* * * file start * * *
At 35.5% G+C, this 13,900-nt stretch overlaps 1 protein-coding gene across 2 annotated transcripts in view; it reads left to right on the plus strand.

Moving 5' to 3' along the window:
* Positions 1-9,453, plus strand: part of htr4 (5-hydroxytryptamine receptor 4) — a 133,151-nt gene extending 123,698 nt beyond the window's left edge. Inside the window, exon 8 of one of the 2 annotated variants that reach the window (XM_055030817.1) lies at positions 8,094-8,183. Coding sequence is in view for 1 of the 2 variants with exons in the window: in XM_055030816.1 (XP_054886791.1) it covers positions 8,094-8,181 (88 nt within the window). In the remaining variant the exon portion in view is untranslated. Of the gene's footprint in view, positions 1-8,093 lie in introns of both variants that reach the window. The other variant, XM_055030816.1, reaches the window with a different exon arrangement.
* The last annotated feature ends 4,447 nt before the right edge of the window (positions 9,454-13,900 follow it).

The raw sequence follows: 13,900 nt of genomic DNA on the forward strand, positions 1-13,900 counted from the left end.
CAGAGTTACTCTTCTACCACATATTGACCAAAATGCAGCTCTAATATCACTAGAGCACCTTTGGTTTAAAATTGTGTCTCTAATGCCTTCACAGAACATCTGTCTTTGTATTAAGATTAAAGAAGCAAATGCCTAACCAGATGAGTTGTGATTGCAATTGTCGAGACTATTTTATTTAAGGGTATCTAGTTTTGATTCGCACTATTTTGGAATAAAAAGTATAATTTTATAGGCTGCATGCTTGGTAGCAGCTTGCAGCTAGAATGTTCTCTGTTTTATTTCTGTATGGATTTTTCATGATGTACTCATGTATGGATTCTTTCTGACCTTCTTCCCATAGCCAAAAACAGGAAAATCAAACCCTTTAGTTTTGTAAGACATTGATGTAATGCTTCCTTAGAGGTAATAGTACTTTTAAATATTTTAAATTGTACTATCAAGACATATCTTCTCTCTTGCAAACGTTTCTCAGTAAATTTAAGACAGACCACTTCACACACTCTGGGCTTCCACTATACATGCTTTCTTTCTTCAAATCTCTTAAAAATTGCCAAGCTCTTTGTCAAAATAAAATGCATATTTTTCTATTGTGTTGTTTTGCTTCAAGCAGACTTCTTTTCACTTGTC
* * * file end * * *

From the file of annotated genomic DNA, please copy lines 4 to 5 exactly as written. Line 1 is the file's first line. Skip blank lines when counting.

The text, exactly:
* The last annotated feature ends 4,447 nt before the right edge of the window (positions 9,454-13,900 follow it).

The raw sequence follows: 13,900 nt of genomic DNA on the forward strand, positions 1-13,900 counted from the left end.